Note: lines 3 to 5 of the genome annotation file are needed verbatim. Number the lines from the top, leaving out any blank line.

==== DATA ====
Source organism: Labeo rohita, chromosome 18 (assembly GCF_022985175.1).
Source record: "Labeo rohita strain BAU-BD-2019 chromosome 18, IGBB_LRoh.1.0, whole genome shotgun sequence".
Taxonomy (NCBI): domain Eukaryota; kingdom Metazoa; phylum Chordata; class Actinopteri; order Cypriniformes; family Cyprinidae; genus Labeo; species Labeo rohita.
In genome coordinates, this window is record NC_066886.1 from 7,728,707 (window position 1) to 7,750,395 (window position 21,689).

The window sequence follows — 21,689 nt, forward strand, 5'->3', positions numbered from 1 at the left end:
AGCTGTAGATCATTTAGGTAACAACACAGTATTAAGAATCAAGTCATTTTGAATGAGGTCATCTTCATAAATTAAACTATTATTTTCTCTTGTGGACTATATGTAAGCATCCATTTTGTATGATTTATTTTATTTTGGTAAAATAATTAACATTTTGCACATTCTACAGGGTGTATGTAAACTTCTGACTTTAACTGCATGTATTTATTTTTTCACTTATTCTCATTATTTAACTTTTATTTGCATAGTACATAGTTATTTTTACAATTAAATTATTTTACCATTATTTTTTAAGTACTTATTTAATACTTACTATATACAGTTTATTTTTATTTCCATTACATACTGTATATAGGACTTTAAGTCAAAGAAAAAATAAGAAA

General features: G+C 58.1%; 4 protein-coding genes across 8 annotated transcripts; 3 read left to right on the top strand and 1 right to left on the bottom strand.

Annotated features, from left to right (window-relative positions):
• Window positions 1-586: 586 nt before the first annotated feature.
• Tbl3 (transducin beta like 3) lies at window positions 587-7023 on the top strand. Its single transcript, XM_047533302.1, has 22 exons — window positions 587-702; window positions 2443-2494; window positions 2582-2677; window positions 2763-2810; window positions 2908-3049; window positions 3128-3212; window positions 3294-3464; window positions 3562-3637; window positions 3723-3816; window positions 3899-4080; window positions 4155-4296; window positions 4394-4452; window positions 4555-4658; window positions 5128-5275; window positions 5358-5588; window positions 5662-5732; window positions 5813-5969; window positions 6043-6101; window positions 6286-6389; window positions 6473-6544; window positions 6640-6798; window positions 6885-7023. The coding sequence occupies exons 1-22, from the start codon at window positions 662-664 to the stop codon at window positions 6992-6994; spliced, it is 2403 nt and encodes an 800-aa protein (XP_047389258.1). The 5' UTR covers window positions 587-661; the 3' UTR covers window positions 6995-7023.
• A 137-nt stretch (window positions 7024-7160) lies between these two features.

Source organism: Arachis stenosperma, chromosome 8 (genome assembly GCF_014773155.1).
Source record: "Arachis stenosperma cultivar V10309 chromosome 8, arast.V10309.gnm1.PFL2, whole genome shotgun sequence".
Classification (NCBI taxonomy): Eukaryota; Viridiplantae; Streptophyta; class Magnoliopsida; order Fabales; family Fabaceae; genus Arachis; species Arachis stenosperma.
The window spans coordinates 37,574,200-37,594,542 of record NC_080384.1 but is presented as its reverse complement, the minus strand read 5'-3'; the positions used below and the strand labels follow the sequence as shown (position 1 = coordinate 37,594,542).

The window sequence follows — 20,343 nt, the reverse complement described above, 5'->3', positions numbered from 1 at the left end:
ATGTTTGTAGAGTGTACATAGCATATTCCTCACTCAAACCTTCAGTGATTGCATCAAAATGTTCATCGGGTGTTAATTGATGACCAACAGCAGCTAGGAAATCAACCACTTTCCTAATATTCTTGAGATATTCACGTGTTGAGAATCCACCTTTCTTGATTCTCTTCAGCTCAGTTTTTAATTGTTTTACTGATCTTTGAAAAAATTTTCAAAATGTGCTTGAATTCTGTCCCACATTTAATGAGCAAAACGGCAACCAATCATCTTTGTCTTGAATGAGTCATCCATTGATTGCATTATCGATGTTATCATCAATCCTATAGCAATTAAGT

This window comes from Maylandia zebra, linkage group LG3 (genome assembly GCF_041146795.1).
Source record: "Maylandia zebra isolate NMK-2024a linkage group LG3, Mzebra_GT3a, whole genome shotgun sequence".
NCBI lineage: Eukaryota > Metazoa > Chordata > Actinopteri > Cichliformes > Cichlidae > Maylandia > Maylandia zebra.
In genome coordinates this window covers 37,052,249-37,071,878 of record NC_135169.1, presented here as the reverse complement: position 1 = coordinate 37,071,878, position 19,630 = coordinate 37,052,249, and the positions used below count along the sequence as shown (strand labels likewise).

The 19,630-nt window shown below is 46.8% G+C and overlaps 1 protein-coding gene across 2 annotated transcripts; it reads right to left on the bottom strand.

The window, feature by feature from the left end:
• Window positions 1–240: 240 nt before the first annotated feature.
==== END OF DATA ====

Taxonomy (NCBI): domain Eukaryota; kingdom Metazoa; phylum Chordata; class Actinopteri; order Cypriniformes; family Cyprinidae; genus Labeo; species Labeo rohita.
In genome coordinates, this window is record NC_066886.1 from 7,728,707 (window position 1) to 7,750,395 (window position 21,689).

The window sequence follows — 21,689 nt, forward strand, 5'->3', positions numbered from 1 at the left end: